I love it, the only modeling I have done is paint the 16" shell I have, and I have to repaint it correctly before the summer is out. It weighs 1600 lbs so applying paint is the easy part. I am adding some pics to illustrate the " Mighty" part of our battleships. Your model would look great exhibited with my shell, nice job.image.jpeg

#11 917601

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Posted 17 August 2019 - 02:40 PM

The projectile.image.jpeg

#12 917601

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Posted 17 August 2019 - 02:45 PM

Manhandled on carts, it took six powder bags to launch it at 2700 FPS ...image.jpeg

#13 Proud Kraut

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Posted 18 August 2019 - 12:38 AM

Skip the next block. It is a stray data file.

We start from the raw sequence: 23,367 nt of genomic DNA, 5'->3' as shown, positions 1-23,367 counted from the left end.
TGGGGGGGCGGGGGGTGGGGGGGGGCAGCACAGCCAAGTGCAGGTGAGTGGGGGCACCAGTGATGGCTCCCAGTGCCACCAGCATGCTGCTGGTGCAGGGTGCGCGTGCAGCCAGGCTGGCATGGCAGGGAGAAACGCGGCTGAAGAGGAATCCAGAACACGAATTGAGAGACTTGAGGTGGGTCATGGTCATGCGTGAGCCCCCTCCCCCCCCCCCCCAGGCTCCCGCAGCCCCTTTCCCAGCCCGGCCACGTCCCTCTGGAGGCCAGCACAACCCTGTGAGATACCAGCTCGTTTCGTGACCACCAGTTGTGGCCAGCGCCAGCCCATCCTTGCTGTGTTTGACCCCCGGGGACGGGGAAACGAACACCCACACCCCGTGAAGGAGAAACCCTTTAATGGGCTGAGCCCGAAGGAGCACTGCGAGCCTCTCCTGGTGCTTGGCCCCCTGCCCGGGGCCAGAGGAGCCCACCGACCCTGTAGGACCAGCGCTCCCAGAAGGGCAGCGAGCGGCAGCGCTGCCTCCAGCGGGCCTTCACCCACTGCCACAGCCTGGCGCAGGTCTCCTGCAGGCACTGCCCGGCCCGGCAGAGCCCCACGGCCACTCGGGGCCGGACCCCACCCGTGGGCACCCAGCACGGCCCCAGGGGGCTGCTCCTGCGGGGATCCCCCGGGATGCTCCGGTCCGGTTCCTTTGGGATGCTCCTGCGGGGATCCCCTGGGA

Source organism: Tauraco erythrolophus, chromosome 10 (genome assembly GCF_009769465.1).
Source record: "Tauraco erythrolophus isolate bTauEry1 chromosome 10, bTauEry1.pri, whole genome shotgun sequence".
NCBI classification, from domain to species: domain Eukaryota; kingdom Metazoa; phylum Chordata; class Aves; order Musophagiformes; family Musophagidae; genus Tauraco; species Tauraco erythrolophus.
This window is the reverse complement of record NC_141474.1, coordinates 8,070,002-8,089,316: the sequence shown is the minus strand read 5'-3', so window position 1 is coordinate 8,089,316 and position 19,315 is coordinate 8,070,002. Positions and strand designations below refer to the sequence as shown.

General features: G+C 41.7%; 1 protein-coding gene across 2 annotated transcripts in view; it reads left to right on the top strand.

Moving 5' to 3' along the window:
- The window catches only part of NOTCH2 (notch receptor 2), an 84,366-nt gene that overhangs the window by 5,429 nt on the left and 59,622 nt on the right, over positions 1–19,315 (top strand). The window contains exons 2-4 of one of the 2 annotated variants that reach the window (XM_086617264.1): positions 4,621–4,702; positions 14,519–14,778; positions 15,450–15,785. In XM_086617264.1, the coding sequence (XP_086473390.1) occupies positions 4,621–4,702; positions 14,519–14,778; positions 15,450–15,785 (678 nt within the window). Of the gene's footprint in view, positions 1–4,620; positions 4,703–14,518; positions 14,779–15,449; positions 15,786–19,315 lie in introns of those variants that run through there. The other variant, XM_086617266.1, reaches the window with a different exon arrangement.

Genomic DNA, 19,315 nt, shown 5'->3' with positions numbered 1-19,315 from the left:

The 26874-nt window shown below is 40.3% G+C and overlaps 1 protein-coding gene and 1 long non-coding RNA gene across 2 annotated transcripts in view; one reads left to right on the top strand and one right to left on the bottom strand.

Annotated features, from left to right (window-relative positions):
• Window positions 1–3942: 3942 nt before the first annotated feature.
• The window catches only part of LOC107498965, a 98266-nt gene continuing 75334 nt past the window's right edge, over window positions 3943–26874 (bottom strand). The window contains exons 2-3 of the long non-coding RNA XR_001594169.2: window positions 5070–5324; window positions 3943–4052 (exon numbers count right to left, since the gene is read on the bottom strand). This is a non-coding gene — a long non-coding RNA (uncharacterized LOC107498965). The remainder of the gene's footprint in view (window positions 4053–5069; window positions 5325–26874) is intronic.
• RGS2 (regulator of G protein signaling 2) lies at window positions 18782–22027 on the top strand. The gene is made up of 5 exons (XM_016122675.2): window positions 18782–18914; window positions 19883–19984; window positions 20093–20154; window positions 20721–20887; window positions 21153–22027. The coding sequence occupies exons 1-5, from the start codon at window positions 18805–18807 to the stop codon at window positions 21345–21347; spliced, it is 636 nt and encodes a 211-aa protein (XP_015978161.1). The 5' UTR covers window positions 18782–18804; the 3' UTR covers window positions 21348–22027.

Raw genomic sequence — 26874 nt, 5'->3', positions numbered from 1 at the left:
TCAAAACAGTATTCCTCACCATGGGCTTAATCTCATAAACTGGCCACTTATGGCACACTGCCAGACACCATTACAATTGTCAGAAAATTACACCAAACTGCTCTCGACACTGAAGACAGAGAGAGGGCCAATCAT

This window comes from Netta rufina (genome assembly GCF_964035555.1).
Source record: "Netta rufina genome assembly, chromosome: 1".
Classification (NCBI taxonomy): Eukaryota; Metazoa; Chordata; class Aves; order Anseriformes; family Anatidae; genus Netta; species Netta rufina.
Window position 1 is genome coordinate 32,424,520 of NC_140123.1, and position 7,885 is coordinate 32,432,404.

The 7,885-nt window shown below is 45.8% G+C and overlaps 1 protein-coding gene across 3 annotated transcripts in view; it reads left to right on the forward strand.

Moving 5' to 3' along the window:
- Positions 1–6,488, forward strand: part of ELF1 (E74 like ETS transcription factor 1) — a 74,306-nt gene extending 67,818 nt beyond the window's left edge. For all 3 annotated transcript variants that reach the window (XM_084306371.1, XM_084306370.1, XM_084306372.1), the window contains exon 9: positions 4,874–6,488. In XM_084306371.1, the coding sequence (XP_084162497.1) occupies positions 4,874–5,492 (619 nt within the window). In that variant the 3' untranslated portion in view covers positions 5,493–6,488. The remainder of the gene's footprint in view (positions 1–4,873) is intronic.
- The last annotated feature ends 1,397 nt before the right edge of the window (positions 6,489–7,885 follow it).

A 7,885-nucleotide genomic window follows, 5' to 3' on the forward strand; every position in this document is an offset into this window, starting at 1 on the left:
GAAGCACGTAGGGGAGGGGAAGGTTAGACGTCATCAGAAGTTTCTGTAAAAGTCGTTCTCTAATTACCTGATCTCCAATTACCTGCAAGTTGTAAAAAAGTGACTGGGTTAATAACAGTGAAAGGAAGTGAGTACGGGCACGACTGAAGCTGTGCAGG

The projectile.attachicon.gifimage.jpeg

 

Now THIS is a shell, wow! Great picture of the broadside!



#14 superchief

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Posted 19 August 2019 - 05:54 AM

Very impressive, that's one heck of a door stop! I had a 3" shell with a dummy warhead and brass casing that I used to keep a door from closing....what color is the "correct" color you need to correct?



#15 917601

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Posted 19 August 2019 - 12:42 PM

16"/50 HE ICM, MK146. Diamonds denote sub-munitions, and the lettering needs to be changed to match what is engraved on the driving band. image.jpeg

#16 917601

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Posted 19 August 2019 - 01:04 PM